Therapeutic Strategies in the Management of COPD - Episode 2
Peter L. Salgo, MD: COPD is not just a snapshot at one moment. This disease has a beginning, and a middle, and it’s progressive. What is the progressive nature of this disease?
Frank C. Sciurba, MD, FCCP: This disease isn’t simple. It doesn’t have a simple answer. When you look at the graphics and the review articles, they say COPD progresses at “this rate,” which exceeds the normal rate of lung function decline. But the theme that I’m going to give during this session is that this disease is extremely variable. There are patients that have a rapid decline, and there are others that can maintain stability. It’s not just respect to lung function. COPD is a disease that affects the body. It results in deconditioning. It’s associated, intrinsically, with other processes like cardiac disease, osteoporosis, and depression. These also progress at variable rates. We need to understand the complexity of this disease and the variability to answer that question.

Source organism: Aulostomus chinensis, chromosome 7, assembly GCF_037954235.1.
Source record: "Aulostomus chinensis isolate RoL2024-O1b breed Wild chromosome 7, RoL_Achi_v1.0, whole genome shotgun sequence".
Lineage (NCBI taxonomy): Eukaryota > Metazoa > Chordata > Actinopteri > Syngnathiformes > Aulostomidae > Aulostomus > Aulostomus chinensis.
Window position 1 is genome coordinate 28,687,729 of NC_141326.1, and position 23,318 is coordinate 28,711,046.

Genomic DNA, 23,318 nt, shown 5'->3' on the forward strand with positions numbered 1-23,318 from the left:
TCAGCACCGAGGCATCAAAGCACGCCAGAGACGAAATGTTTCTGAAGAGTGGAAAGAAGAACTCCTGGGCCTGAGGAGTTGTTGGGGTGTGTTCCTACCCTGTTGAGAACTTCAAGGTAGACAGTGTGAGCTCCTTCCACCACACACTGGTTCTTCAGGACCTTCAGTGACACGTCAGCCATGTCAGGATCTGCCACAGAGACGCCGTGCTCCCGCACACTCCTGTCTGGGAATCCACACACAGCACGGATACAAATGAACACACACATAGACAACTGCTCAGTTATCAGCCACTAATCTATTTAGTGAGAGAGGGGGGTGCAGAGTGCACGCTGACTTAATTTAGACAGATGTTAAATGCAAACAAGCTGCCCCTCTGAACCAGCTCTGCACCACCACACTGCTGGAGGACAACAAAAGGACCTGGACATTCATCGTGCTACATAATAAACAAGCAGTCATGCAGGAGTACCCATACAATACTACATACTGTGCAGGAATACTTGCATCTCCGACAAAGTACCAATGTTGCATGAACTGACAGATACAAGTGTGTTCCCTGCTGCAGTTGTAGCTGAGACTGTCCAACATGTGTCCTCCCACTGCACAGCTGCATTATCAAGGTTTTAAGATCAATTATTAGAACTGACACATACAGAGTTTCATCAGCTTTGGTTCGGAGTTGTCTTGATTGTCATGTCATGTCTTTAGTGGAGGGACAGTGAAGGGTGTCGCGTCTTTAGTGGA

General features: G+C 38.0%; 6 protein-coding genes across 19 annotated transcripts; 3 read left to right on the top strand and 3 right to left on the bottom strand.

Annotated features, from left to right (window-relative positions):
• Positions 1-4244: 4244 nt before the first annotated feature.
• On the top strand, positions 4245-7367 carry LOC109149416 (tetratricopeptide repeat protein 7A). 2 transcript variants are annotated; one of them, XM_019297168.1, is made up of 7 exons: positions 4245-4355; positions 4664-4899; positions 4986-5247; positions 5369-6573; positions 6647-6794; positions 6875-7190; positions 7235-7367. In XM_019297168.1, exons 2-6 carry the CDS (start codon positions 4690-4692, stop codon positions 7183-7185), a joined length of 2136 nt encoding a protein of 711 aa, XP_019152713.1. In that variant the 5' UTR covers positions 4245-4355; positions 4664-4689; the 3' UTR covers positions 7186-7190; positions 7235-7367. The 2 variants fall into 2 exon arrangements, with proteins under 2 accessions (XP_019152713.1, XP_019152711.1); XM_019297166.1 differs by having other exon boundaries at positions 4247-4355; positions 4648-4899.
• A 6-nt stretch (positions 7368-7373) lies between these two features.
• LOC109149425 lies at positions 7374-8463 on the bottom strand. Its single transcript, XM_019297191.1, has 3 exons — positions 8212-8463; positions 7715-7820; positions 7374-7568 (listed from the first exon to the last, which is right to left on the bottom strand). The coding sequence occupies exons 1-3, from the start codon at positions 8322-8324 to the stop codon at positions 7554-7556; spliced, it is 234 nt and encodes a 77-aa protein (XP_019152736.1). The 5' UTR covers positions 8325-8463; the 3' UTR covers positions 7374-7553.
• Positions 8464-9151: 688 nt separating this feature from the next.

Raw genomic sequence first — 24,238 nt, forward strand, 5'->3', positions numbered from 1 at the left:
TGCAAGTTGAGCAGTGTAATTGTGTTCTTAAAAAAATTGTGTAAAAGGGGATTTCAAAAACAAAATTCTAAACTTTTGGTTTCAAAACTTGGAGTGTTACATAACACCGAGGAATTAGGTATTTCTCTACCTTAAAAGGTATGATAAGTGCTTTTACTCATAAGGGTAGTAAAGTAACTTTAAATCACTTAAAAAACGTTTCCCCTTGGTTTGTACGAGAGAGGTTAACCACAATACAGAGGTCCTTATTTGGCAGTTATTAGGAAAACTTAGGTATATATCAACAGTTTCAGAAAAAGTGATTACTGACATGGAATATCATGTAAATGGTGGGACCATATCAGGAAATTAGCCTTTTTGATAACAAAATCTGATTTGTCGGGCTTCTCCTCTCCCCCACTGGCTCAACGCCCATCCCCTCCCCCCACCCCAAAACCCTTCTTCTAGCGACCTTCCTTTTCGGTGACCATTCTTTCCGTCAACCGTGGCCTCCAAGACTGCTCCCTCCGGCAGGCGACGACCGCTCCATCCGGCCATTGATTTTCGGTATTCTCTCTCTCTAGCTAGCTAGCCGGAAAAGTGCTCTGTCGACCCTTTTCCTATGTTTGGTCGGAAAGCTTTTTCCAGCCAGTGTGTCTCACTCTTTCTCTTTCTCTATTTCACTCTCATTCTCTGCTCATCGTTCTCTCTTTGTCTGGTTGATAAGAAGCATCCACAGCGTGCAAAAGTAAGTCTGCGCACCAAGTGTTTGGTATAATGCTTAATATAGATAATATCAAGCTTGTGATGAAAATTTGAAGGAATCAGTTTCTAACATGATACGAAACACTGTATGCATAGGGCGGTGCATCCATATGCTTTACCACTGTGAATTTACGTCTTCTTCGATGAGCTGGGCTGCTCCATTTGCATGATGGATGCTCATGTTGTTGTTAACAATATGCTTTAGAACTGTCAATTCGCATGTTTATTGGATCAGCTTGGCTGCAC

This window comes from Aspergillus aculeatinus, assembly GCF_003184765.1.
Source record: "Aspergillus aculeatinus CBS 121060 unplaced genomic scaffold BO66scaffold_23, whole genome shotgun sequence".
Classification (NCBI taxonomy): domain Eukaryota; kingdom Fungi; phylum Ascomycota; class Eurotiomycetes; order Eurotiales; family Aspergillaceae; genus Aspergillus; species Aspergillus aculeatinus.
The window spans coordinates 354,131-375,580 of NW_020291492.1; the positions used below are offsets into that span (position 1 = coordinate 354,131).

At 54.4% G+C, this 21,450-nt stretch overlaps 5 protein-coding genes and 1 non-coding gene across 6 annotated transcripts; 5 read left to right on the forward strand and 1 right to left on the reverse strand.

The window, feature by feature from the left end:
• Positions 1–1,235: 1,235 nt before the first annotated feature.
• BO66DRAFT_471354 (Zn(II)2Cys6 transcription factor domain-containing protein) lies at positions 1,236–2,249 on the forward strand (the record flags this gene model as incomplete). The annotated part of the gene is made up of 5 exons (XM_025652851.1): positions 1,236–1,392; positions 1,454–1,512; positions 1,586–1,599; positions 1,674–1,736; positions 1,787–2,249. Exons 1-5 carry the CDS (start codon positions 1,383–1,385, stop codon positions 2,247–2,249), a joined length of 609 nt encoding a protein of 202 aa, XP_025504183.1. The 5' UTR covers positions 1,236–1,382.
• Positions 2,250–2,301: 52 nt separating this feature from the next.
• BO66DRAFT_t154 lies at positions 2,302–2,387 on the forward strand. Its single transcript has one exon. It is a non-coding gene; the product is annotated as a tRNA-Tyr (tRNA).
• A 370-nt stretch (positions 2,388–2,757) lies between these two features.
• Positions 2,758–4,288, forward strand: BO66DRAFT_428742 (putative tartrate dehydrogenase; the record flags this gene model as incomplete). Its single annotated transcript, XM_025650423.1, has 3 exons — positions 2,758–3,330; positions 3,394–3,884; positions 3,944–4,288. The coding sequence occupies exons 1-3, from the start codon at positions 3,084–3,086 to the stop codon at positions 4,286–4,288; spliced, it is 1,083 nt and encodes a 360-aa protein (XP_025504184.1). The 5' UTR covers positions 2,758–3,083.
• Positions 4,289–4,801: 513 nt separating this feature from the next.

Peter L. Salgo, MD: Deconditioning, not just pulmonary deconditioning but totally physiologic deconditioning, is important, right? When you’ve got a heart patient, the first thing you tell that person is, “I want you to exercise better.” When you’ve got anybody with any sort of problem, you say, “I’d like you to get out there and walk and do things.” But if you can’t breathe, you’ve got an issue.
Frank C. Sciurba, MD, FCCP: Absolutely.
Fernando J. Martinez, MD: Look at some of the therapeutic guidelines. There are a lot of therapeutic guidelines. One of the common themes that you see in all of those is exactly what you said, Peter—you’ve got to make sure you keep active. “I know you’re maybe breathless, but activity is important. You’ve got to go out and keep up with this.” That’s become sort of our mantra in the COPD world, as well. Our primary care colleagues are particularly relevant in that respect because they’ve got credibility with that patient when they tell them that. So, that’s a crucial point.
Peter L. Salgo, MD: I can see the interaction now. Dr. Primary Care says, “Go out there and get active,” but the patient says, “What? Are you kidding me? I can barely stand up.” How do you get over that hump?